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Autumn Virtual Flower Show Winners

October 20, 2021

This October we run our Autumn Virtual Flower Show on social media again. The competition was open to the public for 6 days on Twitter, Facebook and Instagram. On each platform our followers were invited to submit pictures of autumn-flowering alpines in three categories: whole plant, close-up and group shot category.

Many thanks to all those that made the Virtual Flower Show, run by the Alpine Garden Society, the success that it was. Special thanks go to Razvan Chisu, Rob Amos and David Charlton who ensured the process ran smoothly behind the scenes.

Several noteworthy images were shown, sadly, some of which fell foul of the rules, terms and conditions. Some great entries were made that were obviously not taken in October 2021. The rules stated that the plant had to be in the entrant’s possession for at least 6 months; those entered by Botanical institutions or retail nurseries were thought to fall outside the spirit of this ruling. So saying, very many thanks to those institutions for taking the time and effort to bring such wonderful plants to our attention (the Cyclamen are to die for !) – alas, rules are rules!

And the winners are:

Facebook AGS members group

Group of alpines: Celia Sawyer with a planting of Acaena ‘Blue Haze’ with Cyclamen hederifolium.

Close-up: Celia Sawyer with Crocus sativus, the saffron crocus – no mistaking the extremely long red stigmas which are harvested. The lilac-purple flowers with the deeper purple eye and anthers covered in yellow pollen makes this an attractive autumn flowering crocus.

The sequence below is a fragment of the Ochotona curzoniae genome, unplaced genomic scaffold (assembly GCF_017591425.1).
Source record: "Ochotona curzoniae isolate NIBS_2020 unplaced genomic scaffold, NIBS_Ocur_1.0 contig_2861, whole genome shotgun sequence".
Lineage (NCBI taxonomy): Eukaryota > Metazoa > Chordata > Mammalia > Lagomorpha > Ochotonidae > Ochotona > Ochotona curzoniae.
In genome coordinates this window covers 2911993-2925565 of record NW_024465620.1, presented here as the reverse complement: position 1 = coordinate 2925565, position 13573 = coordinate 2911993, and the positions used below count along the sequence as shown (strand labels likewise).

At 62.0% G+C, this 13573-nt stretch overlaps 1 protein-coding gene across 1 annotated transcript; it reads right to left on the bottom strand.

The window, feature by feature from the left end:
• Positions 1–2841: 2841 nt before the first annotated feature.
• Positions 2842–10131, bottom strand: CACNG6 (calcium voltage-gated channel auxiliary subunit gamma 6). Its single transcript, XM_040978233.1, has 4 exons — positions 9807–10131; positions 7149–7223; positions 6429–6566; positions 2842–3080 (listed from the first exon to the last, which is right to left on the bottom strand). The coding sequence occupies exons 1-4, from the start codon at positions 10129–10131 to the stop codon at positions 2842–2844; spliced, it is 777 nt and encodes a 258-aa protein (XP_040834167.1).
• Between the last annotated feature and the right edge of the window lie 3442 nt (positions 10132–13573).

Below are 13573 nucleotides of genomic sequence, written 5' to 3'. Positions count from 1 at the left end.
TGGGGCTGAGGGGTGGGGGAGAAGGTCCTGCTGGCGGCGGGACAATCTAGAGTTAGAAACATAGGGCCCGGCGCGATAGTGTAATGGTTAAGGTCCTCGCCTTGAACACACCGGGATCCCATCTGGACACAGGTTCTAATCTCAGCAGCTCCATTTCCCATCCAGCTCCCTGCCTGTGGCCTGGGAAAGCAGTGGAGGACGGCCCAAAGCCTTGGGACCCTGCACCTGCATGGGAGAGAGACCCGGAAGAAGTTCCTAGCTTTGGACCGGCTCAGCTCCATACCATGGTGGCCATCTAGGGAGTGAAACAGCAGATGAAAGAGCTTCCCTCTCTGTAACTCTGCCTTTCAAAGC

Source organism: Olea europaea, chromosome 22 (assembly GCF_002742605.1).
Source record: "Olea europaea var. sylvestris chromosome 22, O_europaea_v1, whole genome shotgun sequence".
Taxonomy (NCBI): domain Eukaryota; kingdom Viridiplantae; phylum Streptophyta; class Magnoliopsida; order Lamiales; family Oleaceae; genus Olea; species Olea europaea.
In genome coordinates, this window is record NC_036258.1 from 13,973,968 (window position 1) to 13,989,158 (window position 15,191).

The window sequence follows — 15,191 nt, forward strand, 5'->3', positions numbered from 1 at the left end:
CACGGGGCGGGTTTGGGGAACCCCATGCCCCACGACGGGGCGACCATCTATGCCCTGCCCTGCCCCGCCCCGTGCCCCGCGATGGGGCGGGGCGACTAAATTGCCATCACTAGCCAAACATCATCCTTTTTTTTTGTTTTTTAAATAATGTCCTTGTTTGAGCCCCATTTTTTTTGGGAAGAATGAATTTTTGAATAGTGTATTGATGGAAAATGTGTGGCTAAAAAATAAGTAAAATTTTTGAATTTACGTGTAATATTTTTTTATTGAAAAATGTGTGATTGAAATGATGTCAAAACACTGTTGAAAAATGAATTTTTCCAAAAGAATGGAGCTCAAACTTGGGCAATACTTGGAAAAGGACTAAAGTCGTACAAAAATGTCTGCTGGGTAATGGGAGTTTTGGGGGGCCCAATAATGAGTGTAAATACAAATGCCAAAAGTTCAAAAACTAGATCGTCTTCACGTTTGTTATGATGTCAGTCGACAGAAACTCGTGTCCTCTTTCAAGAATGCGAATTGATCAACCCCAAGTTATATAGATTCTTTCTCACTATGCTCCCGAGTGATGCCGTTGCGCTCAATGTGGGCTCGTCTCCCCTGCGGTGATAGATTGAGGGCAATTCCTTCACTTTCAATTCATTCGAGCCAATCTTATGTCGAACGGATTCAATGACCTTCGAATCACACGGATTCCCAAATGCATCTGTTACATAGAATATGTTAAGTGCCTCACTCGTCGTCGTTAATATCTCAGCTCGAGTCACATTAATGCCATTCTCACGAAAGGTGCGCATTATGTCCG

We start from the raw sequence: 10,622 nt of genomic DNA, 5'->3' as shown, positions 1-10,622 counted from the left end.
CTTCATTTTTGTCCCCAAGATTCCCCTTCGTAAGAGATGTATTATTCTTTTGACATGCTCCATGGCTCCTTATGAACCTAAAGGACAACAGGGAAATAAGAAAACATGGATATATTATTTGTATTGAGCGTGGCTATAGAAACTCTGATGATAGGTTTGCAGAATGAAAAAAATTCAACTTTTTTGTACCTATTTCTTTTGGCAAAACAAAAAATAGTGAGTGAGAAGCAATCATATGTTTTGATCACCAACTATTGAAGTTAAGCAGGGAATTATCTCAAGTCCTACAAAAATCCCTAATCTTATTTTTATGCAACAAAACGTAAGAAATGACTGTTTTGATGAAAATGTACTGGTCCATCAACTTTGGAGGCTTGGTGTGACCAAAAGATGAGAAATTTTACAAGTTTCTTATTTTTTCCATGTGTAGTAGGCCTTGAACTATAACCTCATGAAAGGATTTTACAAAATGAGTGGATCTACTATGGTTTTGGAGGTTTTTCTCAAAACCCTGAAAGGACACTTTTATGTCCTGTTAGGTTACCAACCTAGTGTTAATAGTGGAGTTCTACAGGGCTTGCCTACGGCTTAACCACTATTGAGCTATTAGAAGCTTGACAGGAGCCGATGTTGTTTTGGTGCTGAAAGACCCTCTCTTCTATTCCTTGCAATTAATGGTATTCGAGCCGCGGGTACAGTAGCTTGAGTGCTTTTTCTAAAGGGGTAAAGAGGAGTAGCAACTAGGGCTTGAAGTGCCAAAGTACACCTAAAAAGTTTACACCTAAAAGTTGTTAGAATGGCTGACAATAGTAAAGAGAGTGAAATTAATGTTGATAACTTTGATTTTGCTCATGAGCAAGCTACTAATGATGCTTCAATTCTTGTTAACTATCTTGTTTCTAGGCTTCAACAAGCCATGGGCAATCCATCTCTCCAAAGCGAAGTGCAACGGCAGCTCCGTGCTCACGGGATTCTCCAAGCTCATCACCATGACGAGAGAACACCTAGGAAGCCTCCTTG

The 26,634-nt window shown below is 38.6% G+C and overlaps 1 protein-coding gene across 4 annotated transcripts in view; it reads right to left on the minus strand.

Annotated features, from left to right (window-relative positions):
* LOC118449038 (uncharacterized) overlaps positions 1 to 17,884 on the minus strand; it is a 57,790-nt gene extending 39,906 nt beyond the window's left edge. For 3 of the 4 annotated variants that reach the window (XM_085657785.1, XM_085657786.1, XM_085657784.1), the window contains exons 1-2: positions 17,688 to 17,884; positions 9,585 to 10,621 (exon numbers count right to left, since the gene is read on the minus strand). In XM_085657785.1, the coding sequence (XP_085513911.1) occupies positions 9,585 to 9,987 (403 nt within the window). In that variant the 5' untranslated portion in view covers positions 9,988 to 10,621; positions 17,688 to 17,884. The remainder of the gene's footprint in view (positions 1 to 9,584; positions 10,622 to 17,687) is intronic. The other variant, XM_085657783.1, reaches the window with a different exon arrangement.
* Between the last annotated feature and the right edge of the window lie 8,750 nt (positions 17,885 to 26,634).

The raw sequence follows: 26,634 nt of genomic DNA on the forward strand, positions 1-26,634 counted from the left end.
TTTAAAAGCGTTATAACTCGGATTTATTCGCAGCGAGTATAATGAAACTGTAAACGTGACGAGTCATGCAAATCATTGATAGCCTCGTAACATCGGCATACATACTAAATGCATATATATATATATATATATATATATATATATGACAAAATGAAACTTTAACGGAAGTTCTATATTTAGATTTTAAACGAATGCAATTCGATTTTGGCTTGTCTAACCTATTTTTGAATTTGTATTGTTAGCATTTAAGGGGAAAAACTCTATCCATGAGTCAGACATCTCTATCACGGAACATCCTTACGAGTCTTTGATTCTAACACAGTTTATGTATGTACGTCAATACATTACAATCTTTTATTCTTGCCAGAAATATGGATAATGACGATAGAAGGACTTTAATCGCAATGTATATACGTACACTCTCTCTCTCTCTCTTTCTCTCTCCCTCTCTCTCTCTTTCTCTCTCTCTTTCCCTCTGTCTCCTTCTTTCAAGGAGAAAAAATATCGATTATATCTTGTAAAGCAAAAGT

Whole plant: Roma Fiddes with Cyclamen rohlfsianum, the pick of the bunch for our judge. Not an easy plant to grow, requiring protection from the worst of our winter weather. This is an exceptionally evenly, well-flowered example.

Twitter

Group of alpines: Glenn Bladon with a delightful collection of alpines shown on a semi-traditional display ladder.

Close-up: Ian Instone with Cyclamen cilicicum. Chosen for its simple elegance. A shame that we cannot get the delicious, sweet honey-scent from the image.

Whole plant: Ian Instone with Gypsophila imbricata (once known as G. aretioides var caucasica). ‘Cushion’ plants form a very important role in the cultivation of alpine plants, and this is a very good example.

Instagram

Group of alpines: Paddy Parmee with Colchicum x agrippinum. An old horticultural hybrid, and excellent free-flowering, easy plant for the garden.

Close-up: Sheena Hesketh with Crocus speciosus. No mistaking this either. This is possibly the form known as ‘Artabir’, with its pale violet blue petals with conspicuous purple veining and creamy white throat.

Whole plant: Morris Wright with Crocus tournefortii, a native of Crete but fully hardy in the UK. A big problem with this species is that it keeps its flowers open, rain or shine, so it needs protection to keep the flowers in good condition.

Had this been primarily a photographic competition, the judging would almost certainly have taken a slightly different course. The beautiful Crocus banaticus and Colchicum baytopiorum with the superb use of lighting, the Gentiana sino-ornata with raindrops glistening on the azure blue petals, the bee on the Gentian scabra? flowers and other ultra-close-ups could have featured more in the final reckoning.

We hope to run more ‘Virtual Flower Shows’ in the New Year, so keep an eye out for the prompt.

Thanks again,

Ray Drew (Judge)